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Brace for high water bills as state draws new rules

THE STAR 08/25/2021

Water Resources Regulations 2021 sets stage for increase in water levies

A dry tap on Lamu island. View pictures in App save up to 80% data.
A dry tap on Lamu island. Image: CHETI PRAXIDES

The government has proposed new rules on the use of water resources, setting the stage for high water bills should MPs approve the bid.

The new rules drawn by Water CS Sicily Kariuki seek to introduce various levies that water users will pay to the Water Resources Authority, popularly known as Warma.

The Water Resources Regulations Bill, 2021, will come into force upon ratification by MPs who have seized the matter through the Committee on Delegated Legislation.

“Where the authority discovers that a permit holder, or a person who is required to have a water permit, has not paid water use charges, the authority may charge arrears,” the rules read.

The cheapest permit would cost users Sh2,000 for activities deemed to be of low risk of impacting a water resource.

Those likely to have the potential to make a significant impact on the water resource will attract Sh20,000 as permit fees – being applicable for water companies.

Those whose activities have a significant impact will pay Sh40,000 while persons whose activities involve two water catchment areas will acquire permits at Sh80,000.

The permits would apply across the board, including domestic households that have sunk boreholes in their respective residences.

“In the event that the water abstracted exceeds the permitted amounts by over five per cent, the excess shall be charged at a penalty rate of Sh10 per cubic metre,” the regulation says.

For those in groundwater conservation and protected areas, an additional 10 per cent charge shall be added to the water use charges.

Late payment for water use charges will attract a simple interest charge of two per cent per month until the whole amount is paid in full.

“Failure to pay the appropriate water use charges is a breach of the conditions of a permit and may be a basis for the revocation or suspension of the permit.”

Water use charges will be levied on the basis of the water abstracted, diverted, obstructed or used, including energy derived from a water resource.

In addition to the water use charge, a levy amounting to five per cent of the monthly water use charge will be paid as a water conservation levy.

The new rules will apply to persons who construct a temporary abstraction for construction, divert water from its course, abstraction from surface water, and abstraction from a borehole or shallow well.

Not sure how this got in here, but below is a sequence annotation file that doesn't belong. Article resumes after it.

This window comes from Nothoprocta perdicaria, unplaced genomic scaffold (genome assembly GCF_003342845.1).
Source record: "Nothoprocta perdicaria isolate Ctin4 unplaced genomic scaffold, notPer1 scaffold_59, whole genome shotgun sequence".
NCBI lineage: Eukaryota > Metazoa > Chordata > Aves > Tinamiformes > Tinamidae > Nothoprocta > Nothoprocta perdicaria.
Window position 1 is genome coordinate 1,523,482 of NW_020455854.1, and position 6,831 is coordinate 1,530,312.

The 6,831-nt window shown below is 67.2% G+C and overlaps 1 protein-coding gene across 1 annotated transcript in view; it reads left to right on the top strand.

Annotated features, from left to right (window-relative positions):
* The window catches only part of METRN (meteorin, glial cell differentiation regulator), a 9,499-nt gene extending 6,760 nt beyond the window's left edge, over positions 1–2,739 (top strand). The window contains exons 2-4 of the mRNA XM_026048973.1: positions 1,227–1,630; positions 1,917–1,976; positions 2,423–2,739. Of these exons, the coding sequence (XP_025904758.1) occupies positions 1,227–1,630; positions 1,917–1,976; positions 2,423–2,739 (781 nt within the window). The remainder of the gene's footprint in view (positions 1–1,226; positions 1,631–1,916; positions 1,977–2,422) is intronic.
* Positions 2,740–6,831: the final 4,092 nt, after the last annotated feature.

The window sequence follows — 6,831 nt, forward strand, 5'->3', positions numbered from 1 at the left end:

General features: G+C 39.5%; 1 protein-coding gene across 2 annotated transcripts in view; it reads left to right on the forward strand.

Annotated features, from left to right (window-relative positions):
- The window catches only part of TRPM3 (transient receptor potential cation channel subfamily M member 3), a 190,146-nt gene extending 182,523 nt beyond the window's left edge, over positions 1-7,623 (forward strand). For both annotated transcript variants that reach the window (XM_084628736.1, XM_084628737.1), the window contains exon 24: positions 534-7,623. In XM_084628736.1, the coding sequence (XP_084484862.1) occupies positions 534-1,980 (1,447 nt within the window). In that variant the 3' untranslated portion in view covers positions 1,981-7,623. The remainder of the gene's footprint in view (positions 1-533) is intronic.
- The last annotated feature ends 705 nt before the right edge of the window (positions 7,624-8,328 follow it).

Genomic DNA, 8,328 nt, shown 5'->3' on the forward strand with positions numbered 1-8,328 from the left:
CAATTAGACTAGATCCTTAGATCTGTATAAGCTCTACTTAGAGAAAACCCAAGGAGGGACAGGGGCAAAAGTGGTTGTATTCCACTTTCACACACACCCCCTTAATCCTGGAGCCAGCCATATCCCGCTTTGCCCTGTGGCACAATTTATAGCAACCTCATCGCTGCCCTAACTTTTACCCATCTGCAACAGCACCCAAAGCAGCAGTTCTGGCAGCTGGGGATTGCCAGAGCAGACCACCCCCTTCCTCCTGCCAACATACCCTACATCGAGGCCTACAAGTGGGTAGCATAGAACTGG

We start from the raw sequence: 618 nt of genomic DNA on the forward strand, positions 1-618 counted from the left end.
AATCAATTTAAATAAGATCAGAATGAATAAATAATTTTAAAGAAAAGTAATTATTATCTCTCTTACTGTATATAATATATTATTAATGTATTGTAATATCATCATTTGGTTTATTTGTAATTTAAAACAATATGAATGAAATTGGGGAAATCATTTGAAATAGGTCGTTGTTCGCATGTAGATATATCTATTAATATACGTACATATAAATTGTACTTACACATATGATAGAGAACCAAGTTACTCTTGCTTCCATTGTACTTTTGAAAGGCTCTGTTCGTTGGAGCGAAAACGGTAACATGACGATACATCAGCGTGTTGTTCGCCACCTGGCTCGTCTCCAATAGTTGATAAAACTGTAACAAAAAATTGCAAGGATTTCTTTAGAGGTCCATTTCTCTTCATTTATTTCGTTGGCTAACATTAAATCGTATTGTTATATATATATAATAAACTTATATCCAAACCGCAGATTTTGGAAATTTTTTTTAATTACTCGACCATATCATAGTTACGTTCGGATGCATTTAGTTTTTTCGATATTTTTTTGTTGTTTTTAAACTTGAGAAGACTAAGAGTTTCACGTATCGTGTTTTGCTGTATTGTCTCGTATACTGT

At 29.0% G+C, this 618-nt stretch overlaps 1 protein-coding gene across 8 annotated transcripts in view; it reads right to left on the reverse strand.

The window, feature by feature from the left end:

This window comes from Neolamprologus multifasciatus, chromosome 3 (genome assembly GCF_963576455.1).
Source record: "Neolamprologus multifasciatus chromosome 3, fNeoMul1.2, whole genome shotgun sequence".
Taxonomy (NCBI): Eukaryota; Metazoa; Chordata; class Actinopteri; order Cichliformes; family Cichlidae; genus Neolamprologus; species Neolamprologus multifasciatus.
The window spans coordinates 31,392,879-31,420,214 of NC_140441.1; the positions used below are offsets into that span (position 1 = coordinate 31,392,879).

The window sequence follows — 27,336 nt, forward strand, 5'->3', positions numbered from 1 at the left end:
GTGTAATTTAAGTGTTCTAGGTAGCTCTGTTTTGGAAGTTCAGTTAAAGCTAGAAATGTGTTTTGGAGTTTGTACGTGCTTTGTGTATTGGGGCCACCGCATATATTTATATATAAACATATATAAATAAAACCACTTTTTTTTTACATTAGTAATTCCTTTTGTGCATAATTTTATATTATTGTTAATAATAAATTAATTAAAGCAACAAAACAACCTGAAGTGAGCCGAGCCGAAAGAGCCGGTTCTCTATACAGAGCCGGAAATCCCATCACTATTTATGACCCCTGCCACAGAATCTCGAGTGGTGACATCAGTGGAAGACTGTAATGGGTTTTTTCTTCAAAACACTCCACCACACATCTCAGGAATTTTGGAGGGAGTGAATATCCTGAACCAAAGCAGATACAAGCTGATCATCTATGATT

Persons seeking to construct dams and water pans in their farms will be required to pay the water use charges – a situation that is likely to affect aquaculture farmers who have fish ponds.

Firms and households will also acquire permits for liquid waste “including the effluent discharged, disposed or emitted into the environment, likely to adversely impact on a water resource.”

Permits would also be needed for one to drain a swamp, marsh or wetland, obstruct water, construct in a river, hydropower generation and exploit seawater for salt production.

Sand harvesters would also be required to secure permits for their activities, so would be the case of those conducting water sports.

“Permits would apply for non-consumptive utilisation involving recreational activities, including training exercises, if routinely carried out by a group of persons either formally or informally organised,” the rules read.

Kenyans with land adjacent to rivers, seas and oceans would also require a permit to construct boundary walls adjoining a water body, retaining walls, dykes and similar structures.

It would also be illegal to dredge water bodies or dump debris or waste materials into a water resource as well recreation of land on account a water body or seabed has receded.

Permits would also be required for extraction of geothermal resources as well as drilling, tunnelling, use of explosives, excavation, quarrying in areas near a water resource.

Offences under the Water Act 2016 attract a fine of not more than Sh1 million or imprisonment not exceeding two years or both.

In the same vein, individuals and agencies will be required to seek approval of the authority and secure permits for varying water use; changing point of use; and modification of abstractions.

Permits will also be varied for mixing water covered under different permits, deepening, widening or modifications to an existing well or borehole or any waterworks.

“Any application for a new permit or amendment of an existing permit shall not be considered if the permit holder has arrears,” the rules read.

Edited by A.N

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